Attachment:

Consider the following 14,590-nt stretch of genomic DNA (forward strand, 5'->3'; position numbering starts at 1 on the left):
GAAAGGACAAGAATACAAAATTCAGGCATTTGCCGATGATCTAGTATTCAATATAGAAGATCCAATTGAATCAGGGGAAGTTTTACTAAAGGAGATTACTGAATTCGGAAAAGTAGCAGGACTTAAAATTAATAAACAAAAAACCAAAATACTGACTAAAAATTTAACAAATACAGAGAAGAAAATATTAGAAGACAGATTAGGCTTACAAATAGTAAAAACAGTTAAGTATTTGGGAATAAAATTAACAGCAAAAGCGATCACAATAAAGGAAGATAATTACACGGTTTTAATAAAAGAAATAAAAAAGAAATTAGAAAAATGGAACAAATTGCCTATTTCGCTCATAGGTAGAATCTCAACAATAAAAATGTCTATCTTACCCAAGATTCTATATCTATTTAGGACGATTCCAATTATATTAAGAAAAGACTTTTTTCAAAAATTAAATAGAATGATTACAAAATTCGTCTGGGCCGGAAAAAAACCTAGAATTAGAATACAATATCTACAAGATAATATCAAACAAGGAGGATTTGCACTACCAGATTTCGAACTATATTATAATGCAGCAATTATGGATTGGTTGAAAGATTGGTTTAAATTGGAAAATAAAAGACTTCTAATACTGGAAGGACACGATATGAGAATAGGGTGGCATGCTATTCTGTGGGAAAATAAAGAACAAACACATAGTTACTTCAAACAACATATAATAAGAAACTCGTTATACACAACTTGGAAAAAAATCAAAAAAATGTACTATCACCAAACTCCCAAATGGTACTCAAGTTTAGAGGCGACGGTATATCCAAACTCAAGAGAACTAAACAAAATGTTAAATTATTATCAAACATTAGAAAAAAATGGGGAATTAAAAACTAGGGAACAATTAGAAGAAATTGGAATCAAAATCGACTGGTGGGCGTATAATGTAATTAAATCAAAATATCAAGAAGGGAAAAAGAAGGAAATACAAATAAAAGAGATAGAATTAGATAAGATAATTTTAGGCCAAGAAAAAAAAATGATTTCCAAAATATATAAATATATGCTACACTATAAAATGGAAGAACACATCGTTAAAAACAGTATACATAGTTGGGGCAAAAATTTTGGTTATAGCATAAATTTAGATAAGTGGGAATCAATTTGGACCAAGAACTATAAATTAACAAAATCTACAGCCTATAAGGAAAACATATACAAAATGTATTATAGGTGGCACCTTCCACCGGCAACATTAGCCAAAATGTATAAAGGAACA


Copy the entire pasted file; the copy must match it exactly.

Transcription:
Consider the following 14,590-nt stretch of genomic DNA (forward strand, 5'->3'; position numbering starts at 1 on the left):
GAAAGGACAAGAATACAAAATTCAGGCATTTGCCGATGATCTAGTATTCAATATAGAAGATCCAATTGAATCAGGGGAAGTTTTACTAAAGGAGATTACTGAATTCGGAAAAGTAGCAGGACTTAAAATTAATAAACAAAAAACCAAAATACTGACTAAAAATTTAACAAATACAGAGAAGAAAATATTAGAAGACAGATTAGGCTTACAAATAGTAAAAACAGTTAAGTATTTGGGAATAAAATTAACAGCAAAAGCGATCACAATAAAGGAAGATAATTACACGGTTTTAATAAAAGAAATAAAAAAGAAATTAGAAAAATGGAACAAATTGCCTATTTCGCTCATAGGTAGAATCTCAACAATAAAAATGTCTATCTTACCCAAGATTCTATATCTATTTAGGACGATTCCAATTATATTAAGAAAAGACTTTTTTCAAAAATTAAATAGAATGATTACAAAATTCGTCTGGGCCGGAAAAAAACCTAGAATTAGAATACAATATCTACAAGATAATATCAAACAAGGAGGATTTGCACTACCAGATTTCGAACTATATTATAATGCAGCAATTATGGATTGGTTGAAAGATTGGTTTAAATTGGAAAATAAAAGACTTCTAATACTGGAAGGACACGATATGAGAATAGGGTGGCATGCTATTCTGTGGGAAAATAAAGAACAAACACATAGTTACTTCAAACAACATATAATAAGAAACTCGTTATACACAACTTGGAAAAAAATCAAAAAAATGTACTATCACCAAACTCCCAAATGGTACTCAAGTTTAGAGGCGACGGTATATCCAAACTCAAGAGAACTAAACAAAATGTTAAATTATTATCAAACATTAGAAAAAAATGGGGAATTAAAAACTAGGGAACAATTAGAAGAAATTGGAATCAAAATCGACTGGTGGGCGTATAATGTAATTAAATCAAAATATCAAGAAGGGAAAAAGAAGGAAATACAAATAAAAGAGATAGAATTAGATAAGATAATTTTAGGCCAAGAAAAAAAAATGATTTCCAAAATATATAAATATATGCTACACTATAAAATGGAAGAACACATCGTTAAAAACAGTATACATAGTTGGGGCAAAAATTTTGGTTATAGCATAAATTTAGATAAGTGGGAATCAATTTGGACCAAGAACTATAAATTAACAAAATCTACAGCCTATAAGGAAAACATATACAAAATGTATTATAGGTGGCACCTTCCACCGGCAACATTAGCCAAAATGTATAAAGGAACA